The Canadian aftermarket parts industry saw an increase of 7.4 percent in 2016 for the sale of heavy-duty aftermarket parts. At first glance, this appears to be great news for the Canadian market, especially when you factor in the fact that the US growth for this industry was only 1.5 percent in 2016.
This large growth difference seems quite surprising when considering the vast difference in the commercial vehicle population of both countries. While Canada has more than 1.1 million commercial vehicles, with nearly 350,000 of them being Class 8 trucks, this number pales in comparison to the United States’ 9.2 million commercial trucks, of which nearly 3 million are Class 8 vehicles. One would think that the US would see a higher growth rate or at the very least a similar growth rate to Canada.
Experts in the industry used the Heavy Duty Manufacturers Association’s Heavy-Duty Dialogued to examine the reasons behind this growth. MacKay & Company Vice President of Sales, John Blodgett and IT Specialist David Kalvelage credited a lot of this growth in the industry to the exchange rates, which makes aftermarket parts pricier for Canadian fleets. In fact, as much as 4.5 percent of the growth in 2016 can be attributed to the exchange rate and higher prices. This leaves a difference of a mere 2.9 percent, which is still higher than the US growth rate, but by just 1.4 percent.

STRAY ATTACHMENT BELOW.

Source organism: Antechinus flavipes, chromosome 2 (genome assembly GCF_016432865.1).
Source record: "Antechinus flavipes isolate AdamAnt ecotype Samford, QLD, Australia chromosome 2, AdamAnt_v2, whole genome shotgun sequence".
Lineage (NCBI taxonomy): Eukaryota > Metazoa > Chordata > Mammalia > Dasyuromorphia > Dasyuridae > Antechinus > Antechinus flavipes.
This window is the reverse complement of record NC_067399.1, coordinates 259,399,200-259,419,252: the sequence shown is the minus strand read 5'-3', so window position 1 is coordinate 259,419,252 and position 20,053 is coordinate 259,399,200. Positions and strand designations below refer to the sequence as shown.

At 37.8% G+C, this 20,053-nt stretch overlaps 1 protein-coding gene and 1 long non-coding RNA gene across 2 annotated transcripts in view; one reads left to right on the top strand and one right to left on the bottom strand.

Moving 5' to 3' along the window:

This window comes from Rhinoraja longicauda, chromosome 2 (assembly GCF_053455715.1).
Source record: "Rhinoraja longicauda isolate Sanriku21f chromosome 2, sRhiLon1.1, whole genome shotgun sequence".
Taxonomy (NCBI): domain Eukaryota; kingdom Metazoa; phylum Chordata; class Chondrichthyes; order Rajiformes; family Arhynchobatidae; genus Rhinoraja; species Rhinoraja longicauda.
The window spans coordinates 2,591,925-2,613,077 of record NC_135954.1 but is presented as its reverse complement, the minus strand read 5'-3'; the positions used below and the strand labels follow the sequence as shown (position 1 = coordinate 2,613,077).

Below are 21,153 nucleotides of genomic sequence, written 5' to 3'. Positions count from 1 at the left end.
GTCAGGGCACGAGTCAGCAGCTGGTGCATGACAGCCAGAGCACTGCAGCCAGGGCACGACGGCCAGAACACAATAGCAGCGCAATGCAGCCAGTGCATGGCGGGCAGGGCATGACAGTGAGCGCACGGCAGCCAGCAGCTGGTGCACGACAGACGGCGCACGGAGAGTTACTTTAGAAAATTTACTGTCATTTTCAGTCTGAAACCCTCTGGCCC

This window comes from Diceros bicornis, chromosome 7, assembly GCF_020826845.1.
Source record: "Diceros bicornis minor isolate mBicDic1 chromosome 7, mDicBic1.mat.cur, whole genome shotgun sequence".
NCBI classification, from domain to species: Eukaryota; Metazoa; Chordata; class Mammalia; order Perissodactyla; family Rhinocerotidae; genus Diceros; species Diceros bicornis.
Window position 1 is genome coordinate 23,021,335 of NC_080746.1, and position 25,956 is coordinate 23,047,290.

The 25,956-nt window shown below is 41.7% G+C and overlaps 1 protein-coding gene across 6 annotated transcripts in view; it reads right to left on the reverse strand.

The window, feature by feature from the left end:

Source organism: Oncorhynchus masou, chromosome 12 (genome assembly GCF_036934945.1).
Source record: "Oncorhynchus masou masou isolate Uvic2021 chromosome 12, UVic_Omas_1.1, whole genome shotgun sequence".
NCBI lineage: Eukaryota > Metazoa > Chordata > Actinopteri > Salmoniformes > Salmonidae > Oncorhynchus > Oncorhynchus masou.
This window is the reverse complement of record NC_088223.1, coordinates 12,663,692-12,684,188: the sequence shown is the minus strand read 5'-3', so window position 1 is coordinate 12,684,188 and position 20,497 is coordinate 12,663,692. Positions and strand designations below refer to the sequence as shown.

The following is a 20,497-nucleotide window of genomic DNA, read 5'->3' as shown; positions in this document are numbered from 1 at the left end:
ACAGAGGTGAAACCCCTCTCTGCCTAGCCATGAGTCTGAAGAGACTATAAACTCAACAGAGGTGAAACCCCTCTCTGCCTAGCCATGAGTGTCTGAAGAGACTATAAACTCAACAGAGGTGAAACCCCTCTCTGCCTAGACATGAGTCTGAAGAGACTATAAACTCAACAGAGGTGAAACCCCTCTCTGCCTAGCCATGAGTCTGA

Another difference between the two countries is who is making fleet repairs. In Canada, only 58 percent of fleet owners do in-house repairs, a number which is higher in the US. It also is important to look at where aftermarket parts in Canada are being sold. Just about half of all Canadian aftermarket parts purchases are made through dealers, while other fleet owners purchase parts through distributors (17 percent) and independence repair shops (14 percent).
Experts are expecting this growth to slow from now until 2021, a timeframe in which the current $4.9 billion market is expected to only grow to $6 billion. However, the duo from MacKay & Company still anticipates a growth of 6.5 percent for 2017, especially for emission related parts, which could increase by as much as 42 percent.